The Department for Transport, on behalf of the whole Government, entered into these contracts in good faith. Our duty is to keep people safe, whatever complications are thrown up. Although we continue to plan for all eventualities, it is clear that the best way to reduce all these risks is to vote for the deal in the days to come.
Once again, the Transport Secretary is not in his place to answer a question directed to him. His disregard for taxpayers and this House is clear. On Friday he reached a £33 million out-of-court settlement with Eurotunnel to provide services in the event of a no-deal Brexit because the Government were going to lose the case.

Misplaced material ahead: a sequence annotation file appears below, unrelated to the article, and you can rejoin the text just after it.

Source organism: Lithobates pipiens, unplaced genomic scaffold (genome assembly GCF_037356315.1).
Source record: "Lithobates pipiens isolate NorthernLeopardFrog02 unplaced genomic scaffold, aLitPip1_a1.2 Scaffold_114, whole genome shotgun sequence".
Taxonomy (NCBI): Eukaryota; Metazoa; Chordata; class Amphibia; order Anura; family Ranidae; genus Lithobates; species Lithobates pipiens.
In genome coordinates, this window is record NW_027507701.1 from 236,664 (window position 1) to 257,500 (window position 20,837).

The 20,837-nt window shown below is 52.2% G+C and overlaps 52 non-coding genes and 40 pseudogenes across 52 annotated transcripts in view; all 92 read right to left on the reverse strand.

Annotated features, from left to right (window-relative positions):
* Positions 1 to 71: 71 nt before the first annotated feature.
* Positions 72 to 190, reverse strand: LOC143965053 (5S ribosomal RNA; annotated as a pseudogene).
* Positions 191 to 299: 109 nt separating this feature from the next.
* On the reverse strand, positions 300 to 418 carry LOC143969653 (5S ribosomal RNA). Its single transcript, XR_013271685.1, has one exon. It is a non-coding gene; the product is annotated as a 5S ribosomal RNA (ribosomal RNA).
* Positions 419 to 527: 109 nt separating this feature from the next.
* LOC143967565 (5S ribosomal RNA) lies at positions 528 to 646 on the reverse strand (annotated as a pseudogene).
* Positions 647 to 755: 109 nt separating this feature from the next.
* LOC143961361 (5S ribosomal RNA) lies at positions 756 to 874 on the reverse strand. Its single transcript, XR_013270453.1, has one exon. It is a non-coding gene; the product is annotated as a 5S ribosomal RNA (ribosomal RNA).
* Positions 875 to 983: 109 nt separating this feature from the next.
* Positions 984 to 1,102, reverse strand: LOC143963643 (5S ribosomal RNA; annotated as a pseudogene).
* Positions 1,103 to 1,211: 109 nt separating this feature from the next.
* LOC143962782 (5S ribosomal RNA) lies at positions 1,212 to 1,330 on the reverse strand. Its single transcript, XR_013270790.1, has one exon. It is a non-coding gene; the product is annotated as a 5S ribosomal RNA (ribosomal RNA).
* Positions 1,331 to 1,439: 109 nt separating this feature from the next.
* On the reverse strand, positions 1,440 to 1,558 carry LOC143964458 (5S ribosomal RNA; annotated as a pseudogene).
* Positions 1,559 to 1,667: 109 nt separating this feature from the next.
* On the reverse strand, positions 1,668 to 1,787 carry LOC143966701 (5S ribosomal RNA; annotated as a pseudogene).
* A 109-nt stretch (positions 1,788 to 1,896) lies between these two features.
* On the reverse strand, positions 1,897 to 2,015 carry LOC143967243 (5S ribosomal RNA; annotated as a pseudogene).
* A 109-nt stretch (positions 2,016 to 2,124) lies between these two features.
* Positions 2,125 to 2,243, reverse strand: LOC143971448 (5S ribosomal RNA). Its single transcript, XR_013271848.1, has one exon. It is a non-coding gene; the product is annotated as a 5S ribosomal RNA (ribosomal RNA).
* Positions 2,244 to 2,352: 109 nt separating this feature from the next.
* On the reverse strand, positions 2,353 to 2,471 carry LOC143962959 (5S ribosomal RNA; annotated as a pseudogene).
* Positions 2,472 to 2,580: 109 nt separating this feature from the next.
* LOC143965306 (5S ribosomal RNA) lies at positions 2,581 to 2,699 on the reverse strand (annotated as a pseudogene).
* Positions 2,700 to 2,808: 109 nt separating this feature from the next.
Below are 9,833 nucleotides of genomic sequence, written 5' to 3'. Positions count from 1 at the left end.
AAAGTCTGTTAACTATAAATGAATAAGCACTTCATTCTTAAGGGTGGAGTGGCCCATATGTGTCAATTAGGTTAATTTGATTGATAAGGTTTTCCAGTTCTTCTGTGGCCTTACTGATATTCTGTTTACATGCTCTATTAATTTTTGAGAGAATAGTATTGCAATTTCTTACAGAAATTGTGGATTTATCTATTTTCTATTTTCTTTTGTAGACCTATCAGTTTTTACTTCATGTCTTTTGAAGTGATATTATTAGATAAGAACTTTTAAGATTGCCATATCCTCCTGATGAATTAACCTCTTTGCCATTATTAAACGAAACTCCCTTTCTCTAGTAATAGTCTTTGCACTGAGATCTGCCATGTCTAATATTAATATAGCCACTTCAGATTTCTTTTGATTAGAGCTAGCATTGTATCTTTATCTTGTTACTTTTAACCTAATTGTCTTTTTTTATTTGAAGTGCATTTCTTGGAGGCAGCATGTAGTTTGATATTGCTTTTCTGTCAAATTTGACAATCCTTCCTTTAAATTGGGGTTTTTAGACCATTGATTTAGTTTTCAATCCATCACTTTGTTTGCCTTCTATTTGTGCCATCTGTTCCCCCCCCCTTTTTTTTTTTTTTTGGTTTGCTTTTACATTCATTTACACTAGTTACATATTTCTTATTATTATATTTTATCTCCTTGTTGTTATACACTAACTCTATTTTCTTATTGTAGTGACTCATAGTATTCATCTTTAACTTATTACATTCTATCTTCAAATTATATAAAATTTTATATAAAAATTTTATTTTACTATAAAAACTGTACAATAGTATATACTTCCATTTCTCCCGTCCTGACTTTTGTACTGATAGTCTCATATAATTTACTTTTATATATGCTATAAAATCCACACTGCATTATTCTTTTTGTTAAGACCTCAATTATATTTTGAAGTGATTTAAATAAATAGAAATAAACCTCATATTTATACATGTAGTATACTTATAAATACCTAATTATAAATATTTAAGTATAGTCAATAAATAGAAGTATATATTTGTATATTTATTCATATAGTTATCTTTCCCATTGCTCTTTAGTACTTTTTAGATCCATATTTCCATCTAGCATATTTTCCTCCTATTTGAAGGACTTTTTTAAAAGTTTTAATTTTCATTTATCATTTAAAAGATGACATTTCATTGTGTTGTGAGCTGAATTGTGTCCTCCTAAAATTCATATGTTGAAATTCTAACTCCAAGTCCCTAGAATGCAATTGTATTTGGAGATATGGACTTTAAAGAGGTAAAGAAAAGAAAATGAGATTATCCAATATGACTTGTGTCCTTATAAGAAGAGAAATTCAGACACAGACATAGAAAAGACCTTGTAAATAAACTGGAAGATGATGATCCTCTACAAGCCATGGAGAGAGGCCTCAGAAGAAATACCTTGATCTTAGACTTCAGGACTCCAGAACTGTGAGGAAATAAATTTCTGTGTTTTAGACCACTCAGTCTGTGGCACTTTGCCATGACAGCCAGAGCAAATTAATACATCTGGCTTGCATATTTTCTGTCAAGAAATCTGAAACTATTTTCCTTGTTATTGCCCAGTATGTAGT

The Transport Secretary’s decision to bypass procurement processes in awarding a contract to Seaborne Freight, a ferry company without any ships, breached public procurement rules, and Eurotunnel had the Government over a barrel. Will the Minister now detail the total cost to taxpayers of this decision, including legal costs? How much money will be paid up front?
Eurotunnel will seemingly make Brexit-related improvements at Folkestone. Can the Minister say exactly what sort of agreement the Government have with Eurotunnel? What makes him think that this contract with Eurotunnel will not be challenged on anti-competition grounds? A former Department for Transport adviser said:
“there is a risk it could be construed as another piece of public procurement without open and transparent competition.”
That would risk further legal action and yet more public money being squandered.